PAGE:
Discussion: Traumatic injuries require prompt medical attention. Prompt medical attention is often a problem due to the remoteness of most logging operations. Additionally, many logging operations have no on-site means to summon emergency services. Often a worker must drive or run to a phone. In this incident, the victim remained conscious and waited for emergency services nearly three hours. Having had a cellular phone available would have cut the response time by approximately two hours.

 

REFERENCES

  1. West Virginia Logging Sediment Control Act, 1992.
  2. Office of the Federal Register: Federal Register, Vol. 59, No. 196, 29 CFR 1910.266.

 

ILLUSTRATIONS

 

photo shows small, open-faced notch

Figure l. The photo shows the small, open faced notch and little,
if any, hinge wood needed to guide and control the tree's fall.

 

photo with arrows depicting the victim's position and the intended felling direction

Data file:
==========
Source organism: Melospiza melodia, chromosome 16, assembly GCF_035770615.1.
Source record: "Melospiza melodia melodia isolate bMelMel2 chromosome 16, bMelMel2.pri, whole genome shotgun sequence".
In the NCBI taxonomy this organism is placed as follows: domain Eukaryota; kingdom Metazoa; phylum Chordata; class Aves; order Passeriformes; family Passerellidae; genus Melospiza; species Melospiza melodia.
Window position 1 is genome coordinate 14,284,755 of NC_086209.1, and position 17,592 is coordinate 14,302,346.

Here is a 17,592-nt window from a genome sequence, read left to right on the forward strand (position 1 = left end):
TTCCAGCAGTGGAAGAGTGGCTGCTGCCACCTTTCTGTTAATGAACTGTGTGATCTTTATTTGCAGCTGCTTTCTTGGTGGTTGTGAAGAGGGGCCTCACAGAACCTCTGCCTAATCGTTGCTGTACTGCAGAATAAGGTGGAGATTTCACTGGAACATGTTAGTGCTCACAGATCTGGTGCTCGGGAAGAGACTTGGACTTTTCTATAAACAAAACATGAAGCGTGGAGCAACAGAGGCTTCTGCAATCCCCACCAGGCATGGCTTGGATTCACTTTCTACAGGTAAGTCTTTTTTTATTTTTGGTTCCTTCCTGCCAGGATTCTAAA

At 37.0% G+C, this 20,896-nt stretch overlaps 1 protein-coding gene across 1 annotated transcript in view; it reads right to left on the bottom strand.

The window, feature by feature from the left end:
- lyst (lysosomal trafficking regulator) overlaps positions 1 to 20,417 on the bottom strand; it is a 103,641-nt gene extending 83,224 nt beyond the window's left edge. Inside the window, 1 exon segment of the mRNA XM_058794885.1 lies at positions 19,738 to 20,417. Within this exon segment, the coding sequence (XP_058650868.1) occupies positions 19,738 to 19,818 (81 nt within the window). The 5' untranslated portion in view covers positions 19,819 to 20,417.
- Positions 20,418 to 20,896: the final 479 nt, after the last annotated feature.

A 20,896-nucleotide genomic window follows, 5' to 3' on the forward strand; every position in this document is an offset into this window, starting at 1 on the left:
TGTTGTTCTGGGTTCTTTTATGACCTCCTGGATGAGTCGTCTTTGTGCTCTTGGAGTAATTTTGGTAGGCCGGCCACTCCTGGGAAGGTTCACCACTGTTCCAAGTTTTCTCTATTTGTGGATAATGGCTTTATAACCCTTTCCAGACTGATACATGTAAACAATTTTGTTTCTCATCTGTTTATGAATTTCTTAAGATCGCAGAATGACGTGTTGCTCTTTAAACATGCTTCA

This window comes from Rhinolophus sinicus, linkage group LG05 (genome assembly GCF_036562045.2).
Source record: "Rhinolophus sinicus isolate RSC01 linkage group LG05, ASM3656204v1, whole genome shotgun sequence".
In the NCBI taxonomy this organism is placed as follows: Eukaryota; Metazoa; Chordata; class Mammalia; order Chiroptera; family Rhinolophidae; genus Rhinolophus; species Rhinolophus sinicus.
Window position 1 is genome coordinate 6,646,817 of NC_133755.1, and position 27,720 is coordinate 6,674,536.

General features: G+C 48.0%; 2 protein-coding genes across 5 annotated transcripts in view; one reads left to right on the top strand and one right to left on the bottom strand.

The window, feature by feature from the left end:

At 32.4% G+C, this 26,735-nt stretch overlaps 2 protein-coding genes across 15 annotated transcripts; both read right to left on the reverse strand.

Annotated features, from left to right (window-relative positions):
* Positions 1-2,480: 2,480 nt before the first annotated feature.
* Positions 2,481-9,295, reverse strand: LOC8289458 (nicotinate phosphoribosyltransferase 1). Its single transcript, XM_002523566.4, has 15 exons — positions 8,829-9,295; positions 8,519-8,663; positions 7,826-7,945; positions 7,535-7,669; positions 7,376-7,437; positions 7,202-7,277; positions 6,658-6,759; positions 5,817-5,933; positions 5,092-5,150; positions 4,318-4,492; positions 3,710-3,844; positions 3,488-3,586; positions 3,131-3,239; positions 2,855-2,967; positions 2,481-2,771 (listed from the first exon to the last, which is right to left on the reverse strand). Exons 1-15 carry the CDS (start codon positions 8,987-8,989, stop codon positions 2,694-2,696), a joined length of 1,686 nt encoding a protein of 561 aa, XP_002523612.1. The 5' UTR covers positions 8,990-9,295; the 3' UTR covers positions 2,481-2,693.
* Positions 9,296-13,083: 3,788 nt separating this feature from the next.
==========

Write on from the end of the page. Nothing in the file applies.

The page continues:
Figure 2. The arrow on the left represents the position of victim as he watched the tree after the final cut.
The arrow on right represents intended felling direction.
Note the lack of escape path in background.

 

photo of the tree which was contacted causing falling tree to cantilever

Figure 3. The arrow indicates the oak which was contacted and caused falling tree to cantilever.
This was also the tree the dozer operator slid the tree up to free the victim.

 

photo shows the final relationship between the stump, victim, and fatal energy source

Figure 4. This photo shows the final relationship between the stump, victim and fatal energy source.


FATALITY ASSESSMENT AND CONTROL EVALUATION PROGRAM

The WVU Center for Rural Emergency Medicine, through a contract with the West Virginia Department of Health and Human Resources, conducts investigations on the causes of work-related fatalities within the state. The goal of this program is to prevent future fatal work-place injuries. West Virginia FACE intends to achieve this goal by identifying and studying the risk factors that contribute to work-place fatalities, by recommending intervention strategies, and by disseminating prevention information to employers, employees, trade associations, unions, equipment manufacturers, students, teachers, and others with an interest in work-place safety.


Please use information listed on the Contact Sheet on the NIOSH FACE website to contact In-house FACE program personnel regarding In-house FACE reports and to gain assistance when State-FACE program personnel cannot be reached.